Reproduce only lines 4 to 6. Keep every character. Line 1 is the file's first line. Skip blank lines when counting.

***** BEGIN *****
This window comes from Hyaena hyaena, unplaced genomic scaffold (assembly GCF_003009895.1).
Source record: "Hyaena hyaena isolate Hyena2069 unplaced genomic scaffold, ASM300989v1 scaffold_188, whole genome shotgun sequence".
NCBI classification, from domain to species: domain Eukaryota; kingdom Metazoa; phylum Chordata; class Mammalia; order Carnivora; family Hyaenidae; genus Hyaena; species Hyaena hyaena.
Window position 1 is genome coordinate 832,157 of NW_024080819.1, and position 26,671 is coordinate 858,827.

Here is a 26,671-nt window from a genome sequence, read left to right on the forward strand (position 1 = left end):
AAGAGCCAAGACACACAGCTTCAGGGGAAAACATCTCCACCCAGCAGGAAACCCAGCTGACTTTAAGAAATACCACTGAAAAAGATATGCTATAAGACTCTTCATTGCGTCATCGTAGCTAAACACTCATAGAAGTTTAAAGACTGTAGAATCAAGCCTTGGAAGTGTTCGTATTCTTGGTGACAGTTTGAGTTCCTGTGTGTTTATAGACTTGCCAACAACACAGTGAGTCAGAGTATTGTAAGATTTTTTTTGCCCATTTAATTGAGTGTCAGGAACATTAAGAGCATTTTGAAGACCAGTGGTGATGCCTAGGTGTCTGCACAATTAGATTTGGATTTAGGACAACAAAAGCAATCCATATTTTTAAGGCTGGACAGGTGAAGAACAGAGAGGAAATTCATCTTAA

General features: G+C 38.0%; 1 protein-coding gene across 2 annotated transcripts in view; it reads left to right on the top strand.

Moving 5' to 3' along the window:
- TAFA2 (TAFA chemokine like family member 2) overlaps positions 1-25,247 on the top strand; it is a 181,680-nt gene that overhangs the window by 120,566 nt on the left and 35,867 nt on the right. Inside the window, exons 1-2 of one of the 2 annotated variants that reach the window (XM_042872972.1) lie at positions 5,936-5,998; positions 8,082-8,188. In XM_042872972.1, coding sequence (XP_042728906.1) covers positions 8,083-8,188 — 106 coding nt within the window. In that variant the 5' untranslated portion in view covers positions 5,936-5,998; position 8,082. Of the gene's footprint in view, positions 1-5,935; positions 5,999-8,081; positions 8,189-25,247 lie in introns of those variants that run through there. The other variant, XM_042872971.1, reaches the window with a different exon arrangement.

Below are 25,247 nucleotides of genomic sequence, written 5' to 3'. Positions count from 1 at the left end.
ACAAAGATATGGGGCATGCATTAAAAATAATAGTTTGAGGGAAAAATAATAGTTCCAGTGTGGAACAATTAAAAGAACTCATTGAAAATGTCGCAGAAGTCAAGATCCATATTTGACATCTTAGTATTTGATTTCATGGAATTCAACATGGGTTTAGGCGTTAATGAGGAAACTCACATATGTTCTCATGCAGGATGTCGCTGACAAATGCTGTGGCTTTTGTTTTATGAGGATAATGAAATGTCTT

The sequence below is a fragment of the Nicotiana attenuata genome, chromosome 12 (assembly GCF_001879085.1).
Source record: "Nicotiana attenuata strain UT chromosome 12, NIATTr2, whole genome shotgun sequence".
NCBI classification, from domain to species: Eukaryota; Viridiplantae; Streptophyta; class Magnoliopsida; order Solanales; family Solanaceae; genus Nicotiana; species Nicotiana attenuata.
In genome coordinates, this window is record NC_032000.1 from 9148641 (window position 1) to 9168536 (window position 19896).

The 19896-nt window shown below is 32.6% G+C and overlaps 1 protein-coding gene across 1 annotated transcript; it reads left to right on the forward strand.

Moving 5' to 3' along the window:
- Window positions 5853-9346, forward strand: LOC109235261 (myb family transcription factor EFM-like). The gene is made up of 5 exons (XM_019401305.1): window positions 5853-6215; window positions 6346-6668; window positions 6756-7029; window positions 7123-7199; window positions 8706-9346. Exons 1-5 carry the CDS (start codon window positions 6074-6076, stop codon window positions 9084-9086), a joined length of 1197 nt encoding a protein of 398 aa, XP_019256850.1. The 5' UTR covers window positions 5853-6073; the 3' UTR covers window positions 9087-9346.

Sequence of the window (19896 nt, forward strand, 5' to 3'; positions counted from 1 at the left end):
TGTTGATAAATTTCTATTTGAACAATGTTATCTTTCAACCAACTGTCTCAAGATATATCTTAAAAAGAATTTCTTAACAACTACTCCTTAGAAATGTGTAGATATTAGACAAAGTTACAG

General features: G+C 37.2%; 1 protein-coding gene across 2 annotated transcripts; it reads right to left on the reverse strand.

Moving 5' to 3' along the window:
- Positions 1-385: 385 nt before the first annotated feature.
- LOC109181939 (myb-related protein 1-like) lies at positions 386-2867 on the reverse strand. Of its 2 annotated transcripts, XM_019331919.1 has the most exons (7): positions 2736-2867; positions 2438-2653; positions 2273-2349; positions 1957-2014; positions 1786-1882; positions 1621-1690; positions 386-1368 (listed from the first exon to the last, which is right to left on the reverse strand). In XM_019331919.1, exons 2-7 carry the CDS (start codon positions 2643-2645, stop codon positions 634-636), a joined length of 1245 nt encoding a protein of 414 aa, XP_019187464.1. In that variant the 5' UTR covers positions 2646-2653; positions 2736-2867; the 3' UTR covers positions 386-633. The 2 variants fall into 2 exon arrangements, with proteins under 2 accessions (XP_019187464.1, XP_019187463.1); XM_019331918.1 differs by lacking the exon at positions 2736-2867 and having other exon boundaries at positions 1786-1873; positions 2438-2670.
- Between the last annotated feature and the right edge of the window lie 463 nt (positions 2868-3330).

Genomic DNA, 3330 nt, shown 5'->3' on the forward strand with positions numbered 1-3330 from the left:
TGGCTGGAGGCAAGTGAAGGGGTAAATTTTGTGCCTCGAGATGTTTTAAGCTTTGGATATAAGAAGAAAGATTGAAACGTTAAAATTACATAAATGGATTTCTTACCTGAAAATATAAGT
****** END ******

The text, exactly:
Window position 1 is genome coordinate 832,157 of NW_024080819.1, and position 26,671 is coordinate 858,827.

Here is a 26,671-nt window from a genome sequence, read left to right on the forward strand (position 1 = left end):
AAGAGCCAAGACACACAGCTTCAGGGGAAAACATCTCCACCCAGCAGGAAACCCAGCTGACTTTAAGAAATACCACTGAAAAAGATATGCTATAAGACTCTTCATTGCGTCATCGTAGCTAAACACTCATAGAAGTTTAAAGACTGTAGAATCAAGCCTTGGAAGTGTTCGTATTCTTGGTGACAGTTTGAGTTCCTGTGTGTTTATAGACTTGCCAACAACACAGTGAGTCAGAGTATTGTAAGATTTTTTTTGCCCATTTAATTGAGTGTCAGGAACATTAAGAGCATTTTGAAGACCAGTGGTGATGCCTAGGTGTCTGCACAATTAGATTTGGATTTAGGACAACAAAAGCAATCCATATTTTTAAGGCTGGACAGGTGAAGAACAGAGAGGAAATTCATCTTAA